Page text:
December 27, 2013 – The U.S. Food & Drug Administration (FDA) warned today that certain drugs used to treat attention deficit hyperactivity disorder (ADHD) may cause priapism, a condition characterized by prolonged and sometimes painful erections. Methylphenidate ADHD medications linked to this condition include Concerta, Daytrana, Focalin/Focalin XR, Metadate CD/Metadate ER, Methylin/Methylin ER, Quillivant XR, Ritalin/Ritalin LA/Ritalin SR. Based on a recent review of these drugs, the FDA is updating product labeling and patient Medication Guides to include information about the risk of priapism.
How Can ADHD Meds Cause Priapism?
According to the FDA warning, males of any age can suffer from priapism, a condition that occurs when blood in the penis becomes trapped, causing abnormally long-lasting and sometimes painful erections. Methylphenidate drugs used for the treatment of ADHD have been found to cause priapism in certain patients, prompting the FDA to update drug labels and patient Medication Guides with information about this risk. ADHD meds linked to priapism include:
- Concerta (methylphenidate HCl)
- Daytrana (methylphenidate transdermal system)
- Focalin/Focalin XR (dexmethylphenidate hydrochloride)
- Metadate CD (methylphenidate HCl, USP)
- Methylin/Methylin ER (methylphenidate oral)
- Quillivant XR (methylphenidate oral)
- Ritalin/Ritalin LA/Ritalin SR (methylphenidate HCI)
Another ADHD medication called Strattera (generic: atomoxetine) has also been linked to priapism. The condition has been reported to be more common in Strattera users than in those who take methylphenidate; however, due to limitations on available information, the FDA is uncertain as to how often priapism occurs in patients taking either drug.
Symptoms of Priapism
- Painful erection that lasts more than 4 to 6 hours, and is not relieved by orgasm
- Partial erection that persists for several days or more, even if it is not painful
Methods of treatment for priapism depends on what caused the condition. In most cases, a doctor will numb the penis, then use a needle to remove the trapped blood. Often, the doctor will inject a drug that helps relax the narrowed veins.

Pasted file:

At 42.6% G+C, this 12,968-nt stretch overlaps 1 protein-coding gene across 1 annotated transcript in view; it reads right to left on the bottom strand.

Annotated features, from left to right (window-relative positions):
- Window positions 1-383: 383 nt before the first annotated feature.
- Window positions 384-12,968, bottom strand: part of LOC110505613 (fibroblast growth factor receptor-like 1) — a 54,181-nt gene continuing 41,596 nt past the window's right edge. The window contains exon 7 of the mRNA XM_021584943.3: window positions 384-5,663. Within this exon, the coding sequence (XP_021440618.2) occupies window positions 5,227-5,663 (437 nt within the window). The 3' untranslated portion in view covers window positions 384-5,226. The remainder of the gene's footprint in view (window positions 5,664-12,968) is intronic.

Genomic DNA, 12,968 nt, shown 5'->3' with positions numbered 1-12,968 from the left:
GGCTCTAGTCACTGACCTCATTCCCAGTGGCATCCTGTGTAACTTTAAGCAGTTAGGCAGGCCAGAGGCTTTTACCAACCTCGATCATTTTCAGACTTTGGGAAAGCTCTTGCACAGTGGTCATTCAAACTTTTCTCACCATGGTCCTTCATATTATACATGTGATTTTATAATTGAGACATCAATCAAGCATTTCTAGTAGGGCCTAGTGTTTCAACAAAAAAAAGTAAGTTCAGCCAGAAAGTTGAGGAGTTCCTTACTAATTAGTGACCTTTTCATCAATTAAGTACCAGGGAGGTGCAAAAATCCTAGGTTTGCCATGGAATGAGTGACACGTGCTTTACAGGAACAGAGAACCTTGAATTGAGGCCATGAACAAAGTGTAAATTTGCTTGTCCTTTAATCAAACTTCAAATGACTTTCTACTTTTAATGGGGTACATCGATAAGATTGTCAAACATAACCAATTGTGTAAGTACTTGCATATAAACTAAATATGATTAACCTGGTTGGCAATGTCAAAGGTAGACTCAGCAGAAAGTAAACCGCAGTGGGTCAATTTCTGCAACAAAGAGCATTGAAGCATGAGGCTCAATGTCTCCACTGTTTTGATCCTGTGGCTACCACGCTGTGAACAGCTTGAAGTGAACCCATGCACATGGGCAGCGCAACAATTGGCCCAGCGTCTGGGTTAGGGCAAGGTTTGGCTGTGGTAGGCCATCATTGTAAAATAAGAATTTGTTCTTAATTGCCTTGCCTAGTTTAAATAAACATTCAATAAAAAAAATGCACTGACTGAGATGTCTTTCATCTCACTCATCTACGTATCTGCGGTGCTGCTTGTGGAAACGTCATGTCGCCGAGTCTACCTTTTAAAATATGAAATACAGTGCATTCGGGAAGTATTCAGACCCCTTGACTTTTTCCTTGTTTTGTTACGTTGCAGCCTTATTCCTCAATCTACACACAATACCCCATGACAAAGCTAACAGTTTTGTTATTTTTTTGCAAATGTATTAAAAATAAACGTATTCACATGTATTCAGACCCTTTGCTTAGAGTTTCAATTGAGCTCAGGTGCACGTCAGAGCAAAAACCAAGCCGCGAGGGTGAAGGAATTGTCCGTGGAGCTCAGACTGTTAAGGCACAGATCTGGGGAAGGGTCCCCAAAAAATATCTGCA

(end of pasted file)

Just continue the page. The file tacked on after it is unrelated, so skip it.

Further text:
Patients with semi-erect, painless erections, are more likely to have too much blood flowing into the penis instead of narrowed veins. This often follows trauma to the penis or groin area. After the diagnosis is made, certain patients may be observed without specific treatment.
Priapism caused by high flow typically causes few if any negative health complications. This condition often resolves by itself in a matter of days. If priapism persists, the physician is likely to order an angiogram. Dye that can be detected by x-ray is injected into an artery to locate the excessive blood flow. A procedure to correct the problem may then be ordered.
FDA Recommendation on Methylphenidate
The FDA advises doctors to talk to their patients about these issues, and for perspective methylphenidate users to know the symptoms of priapism prior to beginning a regimen. Young boys, especially those who have not yet reached puberty, may not recognize the problem or may be too embarrassed to discuss it with others.
Additionally, patients are encouraged to read the Medication Guide every time they fill a prescription. Doctors should use extreme caution when considering switching patients from methylphenidate to atomoxetine medications. Patients should not stop using methylphenidate without first consulting their physician.